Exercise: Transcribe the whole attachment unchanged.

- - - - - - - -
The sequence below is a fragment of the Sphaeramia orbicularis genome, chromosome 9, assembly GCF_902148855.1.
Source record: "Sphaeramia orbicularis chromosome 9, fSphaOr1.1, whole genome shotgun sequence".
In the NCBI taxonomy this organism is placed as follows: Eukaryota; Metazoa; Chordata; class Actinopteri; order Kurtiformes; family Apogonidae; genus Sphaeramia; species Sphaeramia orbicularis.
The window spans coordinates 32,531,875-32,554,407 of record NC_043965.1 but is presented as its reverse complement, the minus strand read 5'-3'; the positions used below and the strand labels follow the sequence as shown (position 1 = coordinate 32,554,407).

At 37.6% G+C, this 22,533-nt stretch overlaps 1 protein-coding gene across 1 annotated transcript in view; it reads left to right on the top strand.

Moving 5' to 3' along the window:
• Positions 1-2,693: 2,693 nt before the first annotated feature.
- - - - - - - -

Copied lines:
The sequence below is a fragment of the Sphaeramia orbicularis genome, chromosome 9, assembly GCF_902148855.1.
Source record: "Sphaeramia orbicularis chromosome 9, fSphaOr1.1, whole genome shotgun sequence".
In the NCBI taxonomy this organism is placed as follows: Eukaryota; Metazoa; Chordata; class Actinopteri; order Kurtiformes; family Apogonidae; genus Sphaeramia; species Sphaeramia orbicularis.
The window spans coordinates 32,531,875-32,554,407 of record NC_043965.1 but is presented as its reverse complement, the minus strand read 5'-3'; the positions used below and the strand labels follow the sequence as shown (position 1 = coordinate 32,554,407).

At 37.6% G+C, this 22,533-nt stretch overlaps 1 protein-coding gene across 1 annotated transcript in view; it reads left to right on the top strand.

Moving 5' to 3' along the window:
• Positions 1-2,693: 2,693 nt before the first annotated feature.